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: 2016-10-23
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Idioms, the interpretation and translation of idioms ()
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Idioms, the interpretation and translation of idioms


I. Introduction..3

II. The interpretation of idioms...4-6

III. The translation of idioms:.7-9

III.1. The strategies in the translation of idioms.9

III.1.1) Using an idiom of similar meaning and form.9-10

IV. Conclusions...11

V. Bibliography...12

I. Introduction.

No teacher can begin to implement the Lexical Approach without a clear
understanding of lexis; this involves one important theoretical
principle, but principally it means a clear view of the essential
concepts of Collocation amd Expressions.

Every teacher is familiar with the difficulty when a student asks Can
you say? and you reply Well, you could say that, but you wouldnt.
The students asks Why?, only to receive the apparently unsatisfactory
answer It just doesnt sound right. However unsatisfactory that answer
and lies at the very heart of a lexical understanding of language. A
clear understanding  of why this is so is indispensable for all language
teachers; it is also helpful if learners themselves gradually develop an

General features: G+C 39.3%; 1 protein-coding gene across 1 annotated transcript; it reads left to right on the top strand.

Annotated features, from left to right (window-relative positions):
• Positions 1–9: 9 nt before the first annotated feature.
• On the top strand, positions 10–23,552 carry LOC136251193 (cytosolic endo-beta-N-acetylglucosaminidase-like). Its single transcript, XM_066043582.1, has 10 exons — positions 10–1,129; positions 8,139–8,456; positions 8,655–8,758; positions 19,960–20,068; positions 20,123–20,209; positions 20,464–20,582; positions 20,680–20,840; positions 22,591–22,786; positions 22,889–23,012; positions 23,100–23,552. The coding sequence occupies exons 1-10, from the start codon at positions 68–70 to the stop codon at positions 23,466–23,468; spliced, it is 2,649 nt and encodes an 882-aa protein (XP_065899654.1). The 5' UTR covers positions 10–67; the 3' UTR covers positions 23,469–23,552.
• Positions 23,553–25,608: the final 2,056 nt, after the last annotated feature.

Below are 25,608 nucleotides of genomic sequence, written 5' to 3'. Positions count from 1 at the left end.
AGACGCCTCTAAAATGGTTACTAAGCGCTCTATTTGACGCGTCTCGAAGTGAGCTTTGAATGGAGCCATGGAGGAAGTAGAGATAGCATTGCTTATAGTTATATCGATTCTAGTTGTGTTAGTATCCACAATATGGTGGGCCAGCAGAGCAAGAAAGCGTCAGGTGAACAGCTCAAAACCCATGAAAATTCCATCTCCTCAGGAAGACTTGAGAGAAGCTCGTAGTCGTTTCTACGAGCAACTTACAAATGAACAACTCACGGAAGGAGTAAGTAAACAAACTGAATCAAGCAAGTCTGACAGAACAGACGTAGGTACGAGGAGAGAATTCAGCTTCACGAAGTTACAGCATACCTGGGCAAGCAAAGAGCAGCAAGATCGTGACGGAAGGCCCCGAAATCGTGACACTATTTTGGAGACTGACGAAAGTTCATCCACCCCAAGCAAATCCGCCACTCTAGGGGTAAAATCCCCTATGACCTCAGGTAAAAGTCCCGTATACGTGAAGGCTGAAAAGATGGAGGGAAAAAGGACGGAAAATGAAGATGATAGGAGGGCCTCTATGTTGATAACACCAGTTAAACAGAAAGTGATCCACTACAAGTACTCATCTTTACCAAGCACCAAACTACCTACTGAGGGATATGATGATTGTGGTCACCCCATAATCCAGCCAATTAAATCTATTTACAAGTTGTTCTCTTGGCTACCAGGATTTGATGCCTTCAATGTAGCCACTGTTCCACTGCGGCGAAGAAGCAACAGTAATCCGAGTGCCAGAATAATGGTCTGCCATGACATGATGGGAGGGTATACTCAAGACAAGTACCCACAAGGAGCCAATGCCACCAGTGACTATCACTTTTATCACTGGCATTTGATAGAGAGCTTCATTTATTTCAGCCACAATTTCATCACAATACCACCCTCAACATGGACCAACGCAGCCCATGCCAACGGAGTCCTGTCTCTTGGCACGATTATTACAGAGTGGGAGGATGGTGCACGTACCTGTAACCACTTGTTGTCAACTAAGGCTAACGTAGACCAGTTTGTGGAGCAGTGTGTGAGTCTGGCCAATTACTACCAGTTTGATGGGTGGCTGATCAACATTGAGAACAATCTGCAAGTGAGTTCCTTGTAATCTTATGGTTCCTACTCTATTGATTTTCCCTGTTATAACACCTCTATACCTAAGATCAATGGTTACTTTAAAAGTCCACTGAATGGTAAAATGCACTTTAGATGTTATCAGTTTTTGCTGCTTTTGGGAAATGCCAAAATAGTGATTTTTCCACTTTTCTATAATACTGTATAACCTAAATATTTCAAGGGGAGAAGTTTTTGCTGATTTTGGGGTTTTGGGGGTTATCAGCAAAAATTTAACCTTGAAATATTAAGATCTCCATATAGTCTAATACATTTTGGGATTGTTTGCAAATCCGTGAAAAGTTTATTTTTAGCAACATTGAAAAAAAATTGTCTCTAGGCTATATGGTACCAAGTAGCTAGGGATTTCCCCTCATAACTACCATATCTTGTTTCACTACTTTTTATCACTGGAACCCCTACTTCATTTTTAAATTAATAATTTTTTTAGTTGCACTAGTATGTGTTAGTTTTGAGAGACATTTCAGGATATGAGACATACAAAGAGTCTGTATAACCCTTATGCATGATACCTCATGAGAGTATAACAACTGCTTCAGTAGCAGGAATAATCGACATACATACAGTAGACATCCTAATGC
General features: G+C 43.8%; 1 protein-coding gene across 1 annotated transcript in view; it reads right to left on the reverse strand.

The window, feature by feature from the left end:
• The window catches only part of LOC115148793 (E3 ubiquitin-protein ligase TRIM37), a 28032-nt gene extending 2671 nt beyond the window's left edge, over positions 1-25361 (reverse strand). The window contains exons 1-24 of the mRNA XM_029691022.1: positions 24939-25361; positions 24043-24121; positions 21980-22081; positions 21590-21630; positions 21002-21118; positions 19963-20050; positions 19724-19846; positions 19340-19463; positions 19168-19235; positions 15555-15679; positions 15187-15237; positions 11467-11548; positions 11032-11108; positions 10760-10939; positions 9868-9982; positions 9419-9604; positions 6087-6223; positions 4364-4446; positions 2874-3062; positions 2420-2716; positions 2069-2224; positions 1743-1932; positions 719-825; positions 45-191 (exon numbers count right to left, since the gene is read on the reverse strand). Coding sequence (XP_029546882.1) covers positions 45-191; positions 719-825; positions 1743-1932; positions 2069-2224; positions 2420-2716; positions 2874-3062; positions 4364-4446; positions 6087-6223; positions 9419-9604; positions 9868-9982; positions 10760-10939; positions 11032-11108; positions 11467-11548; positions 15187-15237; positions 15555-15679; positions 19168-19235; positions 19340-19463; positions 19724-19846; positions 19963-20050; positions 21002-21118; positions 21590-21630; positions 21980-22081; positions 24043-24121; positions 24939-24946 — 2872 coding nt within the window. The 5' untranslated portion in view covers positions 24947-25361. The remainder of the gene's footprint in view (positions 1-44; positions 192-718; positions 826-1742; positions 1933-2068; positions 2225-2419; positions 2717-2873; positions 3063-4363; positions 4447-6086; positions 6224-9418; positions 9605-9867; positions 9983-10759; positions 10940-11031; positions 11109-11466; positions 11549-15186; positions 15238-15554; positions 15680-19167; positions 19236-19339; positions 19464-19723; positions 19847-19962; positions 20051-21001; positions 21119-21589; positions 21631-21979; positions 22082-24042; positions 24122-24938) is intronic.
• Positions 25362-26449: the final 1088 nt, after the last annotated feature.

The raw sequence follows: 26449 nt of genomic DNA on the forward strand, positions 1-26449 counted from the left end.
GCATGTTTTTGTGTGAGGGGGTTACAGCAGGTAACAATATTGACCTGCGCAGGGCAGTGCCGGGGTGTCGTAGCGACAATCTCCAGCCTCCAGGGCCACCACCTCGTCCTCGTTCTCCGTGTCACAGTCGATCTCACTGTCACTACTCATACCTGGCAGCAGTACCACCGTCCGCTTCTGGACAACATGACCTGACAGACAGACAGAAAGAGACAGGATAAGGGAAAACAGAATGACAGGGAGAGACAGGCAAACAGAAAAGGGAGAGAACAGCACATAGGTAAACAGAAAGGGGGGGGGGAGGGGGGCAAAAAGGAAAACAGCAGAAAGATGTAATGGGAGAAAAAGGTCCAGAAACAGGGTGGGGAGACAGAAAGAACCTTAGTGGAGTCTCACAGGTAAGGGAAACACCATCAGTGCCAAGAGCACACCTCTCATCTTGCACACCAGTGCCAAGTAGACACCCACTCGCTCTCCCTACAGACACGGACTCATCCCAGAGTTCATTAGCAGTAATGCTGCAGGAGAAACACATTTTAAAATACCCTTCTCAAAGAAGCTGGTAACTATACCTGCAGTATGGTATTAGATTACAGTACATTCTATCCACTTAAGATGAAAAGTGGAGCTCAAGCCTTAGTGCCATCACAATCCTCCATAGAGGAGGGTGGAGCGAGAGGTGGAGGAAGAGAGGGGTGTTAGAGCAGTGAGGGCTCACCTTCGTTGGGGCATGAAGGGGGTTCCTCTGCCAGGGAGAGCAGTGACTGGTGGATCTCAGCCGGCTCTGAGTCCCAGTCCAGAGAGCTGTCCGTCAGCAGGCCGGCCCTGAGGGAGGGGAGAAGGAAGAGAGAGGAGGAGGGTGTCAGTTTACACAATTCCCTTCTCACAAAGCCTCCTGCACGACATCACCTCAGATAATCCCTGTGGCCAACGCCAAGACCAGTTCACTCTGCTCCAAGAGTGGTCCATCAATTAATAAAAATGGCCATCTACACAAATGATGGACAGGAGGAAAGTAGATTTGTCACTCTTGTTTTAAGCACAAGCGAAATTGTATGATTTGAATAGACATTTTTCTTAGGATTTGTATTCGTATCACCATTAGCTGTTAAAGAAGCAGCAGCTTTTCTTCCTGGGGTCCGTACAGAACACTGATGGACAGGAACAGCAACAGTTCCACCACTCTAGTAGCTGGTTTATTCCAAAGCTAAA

understanding of why it is that their apparently simple question
receives such a see-mingly unhelpful answer. You could, but you
wouldnt could almost be a slogan for the lexical Approach. Why?

The single most fundamental principle of linguistics is the
arbitrariness of the sign. The importance of this principle cannot be
over-emphasized. A particular thing is called a pen in English, while
another thing is called a book, but you cannot usefully ask why these
particular words are used for these particular objects. What is
conventionally called a pen could be called a book, but then that name
would be unlikely to be used in the way we now use it for books, as too
much confusion would almost certainly result. Homophones do occur 
sole, soul  but the meanings are usually so widely separated that there
is little danger of any misunderstanding in context. When they ask What
is the English for?, learners are usually content to record the word
in their vocabulary notebook; they do not ask Why is that the word
for?. But when we consider multi-word items, the classroom becomes
more difficult for the teacher unless she has truly internalized the
concept of the arbitrariness of the sign. When learners ask why,
teachers have an understandable desire and tendency to explain  but
that leads to difficulties if the explanation is theoretically unsound.

All lexical items are arbitrary  they are simply the consensus of what
has bun institutionalized, the agreed language which a particular group
do use, selected from what they could use, actual language as apposed to
theoretically possible language. Pat, pet, pit, pot and put are all
English words, with totally different meanings; sat, set, sit, sot are
also English words, but sut is not a standard item in the lexicon; it
could be used as an English word, but it isnt. Happy Christmas, Merry
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